Identify aspects of the play that link to the myth of King Arthur then write a new play based on Robin Hood using the same linking techniques.
Before reading the play, visit Kiddle’s web page on King Arthur and read through the information. Explain that students will be looking for links between the mythology of King Arthur and what’s happening in the play. Students may take notes on things they think are important on the website before beginning.
In pairs, students read through the play, highlighting or taking note of any links between the myth and the dialogue.
- Lancelot and Gawain are King Arthur’s knights
- Night shift = “Knight” shift
- Mentions Camelot
- The round table
- The sword in the stone (Excalibur)
- The lady in the lake
- Mention of Merlin
- Holey Whale = Holy Grail
Ask students what techniques the author used to link the myth to the play. Answers include using and referring to some of the same characters, using puns and referring to famous elements from the myth.
Ask students what they know about Robin Hood. Students may be aware of characters such as Maid Marian and Little John, or aspects such as Robin Hood using a bow and arrow to steal from the rich and give to the poor.
In the same pairs as before, students visit Kiddle’s page on Robin Hood, Classic Stories’ page on Robin Hood, Kids Britannica’s page on Robin Hood and any other useful websites with information about the story. They should take notes on main elements missed in the class discussion.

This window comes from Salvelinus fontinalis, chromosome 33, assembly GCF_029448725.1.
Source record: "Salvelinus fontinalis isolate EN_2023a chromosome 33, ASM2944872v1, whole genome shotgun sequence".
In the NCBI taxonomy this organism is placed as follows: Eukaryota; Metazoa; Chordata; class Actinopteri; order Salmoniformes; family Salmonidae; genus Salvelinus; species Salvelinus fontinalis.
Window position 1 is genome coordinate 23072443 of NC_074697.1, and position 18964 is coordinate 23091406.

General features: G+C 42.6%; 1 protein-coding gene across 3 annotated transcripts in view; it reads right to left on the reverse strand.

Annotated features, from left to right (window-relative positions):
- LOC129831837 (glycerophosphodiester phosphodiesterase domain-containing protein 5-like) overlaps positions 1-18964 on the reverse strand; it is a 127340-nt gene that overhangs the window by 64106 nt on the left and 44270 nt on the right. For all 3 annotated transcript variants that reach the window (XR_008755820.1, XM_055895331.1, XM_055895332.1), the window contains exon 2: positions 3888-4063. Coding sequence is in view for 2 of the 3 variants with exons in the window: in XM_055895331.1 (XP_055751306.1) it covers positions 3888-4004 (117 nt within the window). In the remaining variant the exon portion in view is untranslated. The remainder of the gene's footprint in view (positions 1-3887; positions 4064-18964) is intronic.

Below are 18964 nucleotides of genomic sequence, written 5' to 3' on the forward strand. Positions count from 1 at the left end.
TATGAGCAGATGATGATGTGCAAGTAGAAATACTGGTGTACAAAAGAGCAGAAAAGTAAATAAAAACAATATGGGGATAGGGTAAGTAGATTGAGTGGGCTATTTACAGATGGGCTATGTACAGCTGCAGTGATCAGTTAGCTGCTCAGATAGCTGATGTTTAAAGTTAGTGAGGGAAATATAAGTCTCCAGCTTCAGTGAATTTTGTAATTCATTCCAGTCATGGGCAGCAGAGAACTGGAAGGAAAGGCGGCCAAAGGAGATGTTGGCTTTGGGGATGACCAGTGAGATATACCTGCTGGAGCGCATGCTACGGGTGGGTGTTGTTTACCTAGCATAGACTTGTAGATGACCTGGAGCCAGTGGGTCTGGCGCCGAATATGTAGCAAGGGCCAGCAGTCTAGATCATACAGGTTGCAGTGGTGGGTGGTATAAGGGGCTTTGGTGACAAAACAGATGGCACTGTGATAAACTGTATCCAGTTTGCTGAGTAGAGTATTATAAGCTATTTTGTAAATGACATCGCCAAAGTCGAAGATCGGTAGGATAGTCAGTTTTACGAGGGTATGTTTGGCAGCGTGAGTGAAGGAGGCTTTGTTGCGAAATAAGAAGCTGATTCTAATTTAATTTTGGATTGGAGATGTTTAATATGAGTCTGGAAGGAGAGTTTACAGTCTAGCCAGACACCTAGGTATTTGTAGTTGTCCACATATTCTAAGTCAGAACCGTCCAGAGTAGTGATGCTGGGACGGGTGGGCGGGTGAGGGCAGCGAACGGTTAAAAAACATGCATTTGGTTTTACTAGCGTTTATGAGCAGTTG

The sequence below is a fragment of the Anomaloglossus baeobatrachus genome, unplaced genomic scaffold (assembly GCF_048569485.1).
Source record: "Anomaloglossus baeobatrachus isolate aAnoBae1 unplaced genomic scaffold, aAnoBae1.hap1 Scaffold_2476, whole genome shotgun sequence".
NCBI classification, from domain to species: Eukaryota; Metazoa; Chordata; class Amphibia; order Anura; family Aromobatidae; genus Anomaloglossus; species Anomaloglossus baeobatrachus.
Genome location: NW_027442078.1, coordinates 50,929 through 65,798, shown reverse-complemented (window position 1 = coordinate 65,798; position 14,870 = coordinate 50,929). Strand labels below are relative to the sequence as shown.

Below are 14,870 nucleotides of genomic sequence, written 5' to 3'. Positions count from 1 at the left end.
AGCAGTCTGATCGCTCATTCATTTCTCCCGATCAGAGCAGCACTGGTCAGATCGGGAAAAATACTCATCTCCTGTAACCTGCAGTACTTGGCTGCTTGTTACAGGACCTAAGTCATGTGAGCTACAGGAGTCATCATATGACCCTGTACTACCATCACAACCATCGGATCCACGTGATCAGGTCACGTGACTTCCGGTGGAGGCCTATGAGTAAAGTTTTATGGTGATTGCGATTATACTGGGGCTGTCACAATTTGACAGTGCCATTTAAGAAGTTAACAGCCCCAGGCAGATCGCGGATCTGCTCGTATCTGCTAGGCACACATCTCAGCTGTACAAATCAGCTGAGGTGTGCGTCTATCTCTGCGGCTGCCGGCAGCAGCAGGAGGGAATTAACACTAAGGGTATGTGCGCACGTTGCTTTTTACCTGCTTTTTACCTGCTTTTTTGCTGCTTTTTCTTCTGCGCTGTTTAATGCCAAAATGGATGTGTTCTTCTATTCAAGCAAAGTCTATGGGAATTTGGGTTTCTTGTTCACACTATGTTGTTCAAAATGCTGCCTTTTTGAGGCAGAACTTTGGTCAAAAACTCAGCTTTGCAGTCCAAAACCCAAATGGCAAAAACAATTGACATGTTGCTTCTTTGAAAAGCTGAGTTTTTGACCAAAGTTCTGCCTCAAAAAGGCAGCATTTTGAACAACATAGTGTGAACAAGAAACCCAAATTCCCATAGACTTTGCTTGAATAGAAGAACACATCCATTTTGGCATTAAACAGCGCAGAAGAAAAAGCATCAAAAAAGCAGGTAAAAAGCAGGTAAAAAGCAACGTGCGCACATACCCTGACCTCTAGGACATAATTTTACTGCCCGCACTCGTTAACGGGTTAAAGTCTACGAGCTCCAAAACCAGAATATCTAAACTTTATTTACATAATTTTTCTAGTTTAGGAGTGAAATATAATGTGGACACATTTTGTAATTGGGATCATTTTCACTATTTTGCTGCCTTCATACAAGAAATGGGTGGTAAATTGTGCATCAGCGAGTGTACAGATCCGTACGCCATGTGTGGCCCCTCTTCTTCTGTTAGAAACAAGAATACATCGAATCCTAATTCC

Once pairs have gathered enough information, they can work together to write a short play with the same base plotline – two delivery people bring things for Robin Hood, who is unhappy with their mix ups. Encourage students to think of who the delivery people might be. Little John, Will Scarlet and Maid Marian are examples. Ask students what relevant items the characters have delivered to Robin Hood (golden arrow, quarterstaffs, archery target), who they might reference (Sheriff of Nottingham, Prince John, King Richard the Lionheart) and puns they can use for the mix ups (golden sparrow, half staffs, a literal bull’s eye).
Pairs may present their plays to the class when complete.